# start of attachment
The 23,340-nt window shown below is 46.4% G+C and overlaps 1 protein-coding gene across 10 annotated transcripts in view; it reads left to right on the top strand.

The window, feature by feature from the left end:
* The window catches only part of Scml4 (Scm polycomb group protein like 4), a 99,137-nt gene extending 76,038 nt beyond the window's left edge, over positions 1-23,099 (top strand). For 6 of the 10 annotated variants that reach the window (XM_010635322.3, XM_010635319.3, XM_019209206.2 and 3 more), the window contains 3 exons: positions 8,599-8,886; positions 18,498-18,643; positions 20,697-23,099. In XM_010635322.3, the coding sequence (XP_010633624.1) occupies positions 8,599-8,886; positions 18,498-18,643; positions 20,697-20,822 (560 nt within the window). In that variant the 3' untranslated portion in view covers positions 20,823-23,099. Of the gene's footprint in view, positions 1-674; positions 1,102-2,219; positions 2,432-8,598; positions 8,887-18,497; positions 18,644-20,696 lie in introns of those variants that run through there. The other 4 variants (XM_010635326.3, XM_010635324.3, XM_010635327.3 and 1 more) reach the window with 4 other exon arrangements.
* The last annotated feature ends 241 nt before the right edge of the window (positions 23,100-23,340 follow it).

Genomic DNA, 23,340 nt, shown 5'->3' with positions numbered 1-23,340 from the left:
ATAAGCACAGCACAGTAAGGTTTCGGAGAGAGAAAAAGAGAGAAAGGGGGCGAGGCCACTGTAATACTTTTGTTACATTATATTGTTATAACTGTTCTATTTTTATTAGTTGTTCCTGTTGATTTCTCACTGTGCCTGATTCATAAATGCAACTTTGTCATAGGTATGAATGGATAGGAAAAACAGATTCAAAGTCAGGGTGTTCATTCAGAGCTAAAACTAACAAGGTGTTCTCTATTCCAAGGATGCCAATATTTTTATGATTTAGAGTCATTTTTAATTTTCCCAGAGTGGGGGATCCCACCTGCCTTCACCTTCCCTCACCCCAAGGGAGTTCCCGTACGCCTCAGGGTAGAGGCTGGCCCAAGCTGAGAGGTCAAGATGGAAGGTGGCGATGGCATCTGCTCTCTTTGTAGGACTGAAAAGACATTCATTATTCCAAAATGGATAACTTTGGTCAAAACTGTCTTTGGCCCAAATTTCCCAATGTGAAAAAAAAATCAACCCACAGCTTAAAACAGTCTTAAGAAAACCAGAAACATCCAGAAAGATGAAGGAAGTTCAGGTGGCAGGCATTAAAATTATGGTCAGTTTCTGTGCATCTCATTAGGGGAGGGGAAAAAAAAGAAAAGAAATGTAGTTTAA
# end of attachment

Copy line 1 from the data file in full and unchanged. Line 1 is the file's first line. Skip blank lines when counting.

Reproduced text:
The 23,340-nt window shown below is 46.4% G+C and overlaps 1 protein-coding gene across 10 annotated transcripts in view; it reads left to right on the top strand.